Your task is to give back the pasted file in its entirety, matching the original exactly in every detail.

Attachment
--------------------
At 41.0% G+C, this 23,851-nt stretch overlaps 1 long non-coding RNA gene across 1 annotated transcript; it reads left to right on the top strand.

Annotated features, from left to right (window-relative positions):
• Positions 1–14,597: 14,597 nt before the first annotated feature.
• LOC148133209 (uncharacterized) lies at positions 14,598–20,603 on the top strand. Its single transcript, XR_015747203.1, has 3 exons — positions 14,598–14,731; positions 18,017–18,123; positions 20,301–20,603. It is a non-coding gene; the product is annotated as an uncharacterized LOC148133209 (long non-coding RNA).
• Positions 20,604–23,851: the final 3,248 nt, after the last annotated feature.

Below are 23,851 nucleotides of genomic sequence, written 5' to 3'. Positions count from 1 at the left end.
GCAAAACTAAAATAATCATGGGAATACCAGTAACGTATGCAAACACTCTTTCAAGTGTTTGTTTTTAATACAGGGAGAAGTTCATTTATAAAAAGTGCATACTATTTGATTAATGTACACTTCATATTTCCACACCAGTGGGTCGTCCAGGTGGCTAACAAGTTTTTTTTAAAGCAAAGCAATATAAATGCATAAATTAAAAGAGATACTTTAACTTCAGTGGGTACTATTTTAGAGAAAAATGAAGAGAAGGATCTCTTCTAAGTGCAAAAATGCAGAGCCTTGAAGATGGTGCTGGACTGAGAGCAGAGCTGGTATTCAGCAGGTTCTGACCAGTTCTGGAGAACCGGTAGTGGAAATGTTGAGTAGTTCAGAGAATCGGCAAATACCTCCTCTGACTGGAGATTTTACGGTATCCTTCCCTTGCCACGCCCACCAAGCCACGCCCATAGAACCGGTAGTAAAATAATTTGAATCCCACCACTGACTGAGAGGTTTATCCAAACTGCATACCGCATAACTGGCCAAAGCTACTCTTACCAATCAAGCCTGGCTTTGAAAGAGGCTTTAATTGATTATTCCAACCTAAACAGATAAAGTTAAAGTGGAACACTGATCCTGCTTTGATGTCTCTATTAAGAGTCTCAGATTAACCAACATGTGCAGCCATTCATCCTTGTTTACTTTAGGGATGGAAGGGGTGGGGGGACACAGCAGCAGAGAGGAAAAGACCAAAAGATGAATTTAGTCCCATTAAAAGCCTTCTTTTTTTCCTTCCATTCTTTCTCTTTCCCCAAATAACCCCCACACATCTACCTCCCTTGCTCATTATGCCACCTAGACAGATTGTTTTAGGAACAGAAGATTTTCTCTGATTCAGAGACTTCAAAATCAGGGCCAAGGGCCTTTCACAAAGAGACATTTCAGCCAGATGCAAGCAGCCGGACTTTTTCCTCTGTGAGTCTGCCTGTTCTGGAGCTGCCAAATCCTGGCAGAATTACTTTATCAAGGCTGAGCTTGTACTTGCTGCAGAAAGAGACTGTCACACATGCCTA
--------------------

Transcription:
At 41.0% G+C, this 23,851-nt stretch overlaps 1 long non-coding RNA gene across 1 annotated transcript; it reads left to right on the top strand.

Annotated features, from left to right (window-relative positions):
• Positions 1–14,597: 14,597 nt before the first annotated feature.
• LOC148133209 (uncharacterized) lies at positions 14,598–20,603 on the top strand. Its single transcript, XR_015747203.1, has 3 exons — positions 14,598–14,731; positions 18,017–18,123; positions 20,301–20,603. It is a non-coding gene; the product is annotated as an uncharacterized LOC148133209 (long non-coding RNA).
• Positions 20,604–23,851: the final 3,248 nt, after the last annotated feature.

Below are 23,851 nucleotides of genomic sequence, written 5' to 3'. Positions count from 1 at the left end.
GCAAAACTAAAATAATCATGGGAATACCAGTAACGTATGCAAACACTCTTTCAAGTGTTTGTTTTTAATACAGGGAGAAGTTCATTTATAAAAAGTGCATACTATTTGATTAATGTACACTTCATATTTCCACACCAGTGGGTCGTCCAGGTGGCTAACAAGTTTTTTTTAAAGCAAAGCAATATAAATGCATAAATTAAAAGAGATACTTTAACTTCAGTGGGTACTATTTTAGAGAAAAATGAAGAGAAGGATCTCTTCTAAGTGCAAAAATGCAGAGCCTTGAAGATGGTGCTGGACTGAGAGCAGAGCTGGTATTCAGCAGGTTCTGACCAGTTCTGGAGAACCGGTAGTGGAAATGTTGAGTAGTTCAGAGAATCGGCAAATACCTCCTCTGACTGGAGATTTTACGGTATCCTTCCCTTGCCACGCCCACCAAGCCACGCCCATAGAACCGGTAGTAAAATAATTTGAATCCCACCACTGACTGAGAGGTTTATCCAAACTGCATACCGCATAACTGGCCAAAGCTACTCTTACCAATCAAGCCTGGCTTTGAAAGAGGCTTTAATTGATTATTCCAACCTAAACAGATAAAGTTAAAGTGGAACACTGATCCTGCTTTGATGTCTCTATTAAGAGTCTCAGATTAACCAACATGTGCAGCCATTCATCCTTGTTTACTTTAGGGATGGAAGGGGTGGGGGGACACAGCAGCAGAGAGGAAAAGACCAAAAGATGAATTTAGTCCCATTAAAAGCCTTCTTTTTTTCCTTCCATTCTTTCTCTTTCCCCAAATAACCCCCACACATCTACCTCCCTTGCTCATTATGCCACCTAGACAGATTGTTTTAGGAACAGAAGATTTTCTCTGATTCAGAGACTTCAAAATCAGGGCCAAGGGCCTTTCACAAAGAGACATTTCAGCCAGATGCAAGCAGCCGGACTTTTTCCTCTGTGAGTCTGCCTGTTCTGGAGCTGCCAAATCCTGGCAGAATTACTTTATCAAGGCTGAGCTTGTACTTGCTGCAGAAAGAGACTGTCACACATGCCTA